Verizon Share Everything Data Plans Gain Critics, Supporters

Verizon Wireless' Share Everything plans are stirring controversy. While the plans could offer savings to families and groups, one editorial questions whether these plans set a dangerous precedent.

Verizon Wireless' Share Everything plans will not become an official offer until June 28, but some consumers are already upset€”just as Verizon expected.

"We knew the unlimited news would be perceived negatively, so we weren't surprised," Steve Mesnick, Verizon's head of marketing, told Computerworld, according to a June 14 article.

Mesnick added, "We're allowing the existing customer base to have a choice. ... we're not forcing anyone to move to new plans."

The Verizon plans are partially motivated by the growing trends of increased data use and tablet ownership. According to June data from Comscore, one in four smartphone owners now uses tablets, and those tablet users are nearly three times more likely to watch video than smartphone users.

The new Share Everything Plans have two components: a user, or users, choose how much data they'd like access to each month (options start at 1GB for $50 and exceed 10GB for $100) and then which devices to attach. Smartphones are $40 each a month, tablets are $10, basic phones are $30 and data-only devices, such as Jetpacks and USB dongles, are $20 each a month. Unlimited texting and voice minutes are included, and all devices can access Mobile Hotspot options. An account can accommodate up to 10 mobile devices, each with a straw in the same data bucket.

To some, the pricing seems a far cry from adding $30 a month for data access. But for families or small businesses, or even individuals with multiple devices, Verizon says the plans will offer savings, as well as peace of mind.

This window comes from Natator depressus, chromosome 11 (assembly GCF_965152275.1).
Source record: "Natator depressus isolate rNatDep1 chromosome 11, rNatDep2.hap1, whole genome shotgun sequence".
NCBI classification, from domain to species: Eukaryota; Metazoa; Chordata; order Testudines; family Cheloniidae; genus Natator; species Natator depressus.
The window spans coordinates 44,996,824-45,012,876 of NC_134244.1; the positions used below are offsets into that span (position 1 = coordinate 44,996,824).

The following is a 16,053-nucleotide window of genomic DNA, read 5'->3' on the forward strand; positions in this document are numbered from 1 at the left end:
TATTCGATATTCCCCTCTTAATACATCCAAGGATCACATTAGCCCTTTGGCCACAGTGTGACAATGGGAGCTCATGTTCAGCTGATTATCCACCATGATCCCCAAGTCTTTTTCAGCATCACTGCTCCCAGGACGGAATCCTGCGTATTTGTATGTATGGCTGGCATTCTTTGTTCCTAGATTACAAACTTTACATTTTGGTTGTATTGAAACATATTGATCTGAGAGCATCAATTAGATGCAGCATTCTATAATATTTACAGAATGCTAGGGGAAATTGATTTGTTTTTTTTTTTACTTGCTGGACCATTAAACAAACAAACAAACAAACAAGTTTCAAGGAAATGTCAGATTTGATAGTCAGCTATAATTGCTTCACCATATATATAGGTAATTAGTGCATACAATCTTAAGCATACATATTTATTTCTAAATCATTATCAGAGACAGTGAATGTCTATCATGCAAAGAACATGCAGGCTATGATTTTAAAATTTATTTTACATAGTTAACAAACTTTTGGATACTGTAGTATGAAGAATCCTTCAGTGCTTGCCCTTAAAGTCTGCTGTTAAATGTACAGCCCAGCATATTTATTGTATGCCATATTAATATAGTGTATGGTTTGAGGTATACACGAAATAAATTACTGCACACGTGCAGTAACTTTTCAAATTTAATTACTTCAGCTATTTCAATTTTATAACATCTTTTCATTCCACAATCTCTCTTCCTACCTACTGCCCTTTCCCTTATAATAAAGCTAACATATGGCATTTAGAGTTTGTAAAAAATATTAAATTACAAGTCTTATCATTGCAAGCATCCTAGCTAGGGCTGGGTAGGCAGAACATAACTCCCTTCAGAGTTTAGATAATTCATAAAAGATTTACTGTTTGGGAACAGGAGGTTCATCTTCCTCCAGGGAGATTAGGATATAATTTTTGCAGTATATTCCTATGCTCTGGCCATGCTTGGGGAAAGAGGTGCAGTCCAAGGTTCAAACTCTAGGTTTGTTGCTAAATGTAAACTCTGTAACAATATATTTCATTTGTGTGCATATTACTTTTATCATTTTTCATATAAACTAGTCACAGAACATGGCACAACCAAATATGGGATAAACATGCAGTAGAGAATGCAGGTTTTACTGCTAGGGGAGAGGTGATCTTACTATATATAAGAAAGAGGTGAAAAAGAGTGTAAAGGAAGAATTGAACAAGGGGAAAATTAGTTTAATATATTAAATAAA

Eddie Hold, a vice president at analysis firm NPD Group, says a family of three, each with a smartphone and collectively not needing more than 6GB of data a month, can save at least $20 a month.

"The pricing of data, at first blush, appears expensive. ... However, one must remember that the data is now shared, which provides more value, and must also be considered in the greater scheme of the voice and messaging components," Hold wrote in a June 12 blog post.

While Mesnick insists the plans are optional, Verizon Communication CFO Fran Shammo, speaking at a JP Morgan conference May 16, told the audience, according to official transcripts, that much of Verizon's base is on 3G unlimited plans, but as they upgrade to 4G, "they will have to come off of unlimited and go into a data-share plan."

With people connecting more devices, such as Apple iPads, to data networks, said Shammo, "It really won't be important anymore what the revenue per customer is. It is going to be revenue per account."

The Los Angeles Times, in a June 14 editorial, noted that regulators need to consider what could happen, should the industry follow Verizon's lead. AT&T has already suggested it will.

"For now, at least, consumers who don't like Verizon's new plans can choose from among several alternatives," said the editorial. (Sprint's marketing team would be smart, during these contentious days, to loudly remind the country that it's the only top-four carrier to offer an unlimited data plan, and for $80 a month. Though analysts say that, too, will eventually come to an end.)

"Meanwhile," the editorial continued, "the onus is on Washington to make the airwaves available for a vigorously competitive wireless broadband market so that consumers, not carriers, control the pace of the mobile revolution."

NPD's Hold said that if AT&T wants to offer similar plans, it will need to act, if not just speak up, soon.

"The reaction should be judged in a matter of days, not weeks, and if the carrier is truly prepared, we'll see a response before the weekend," wrote Hold.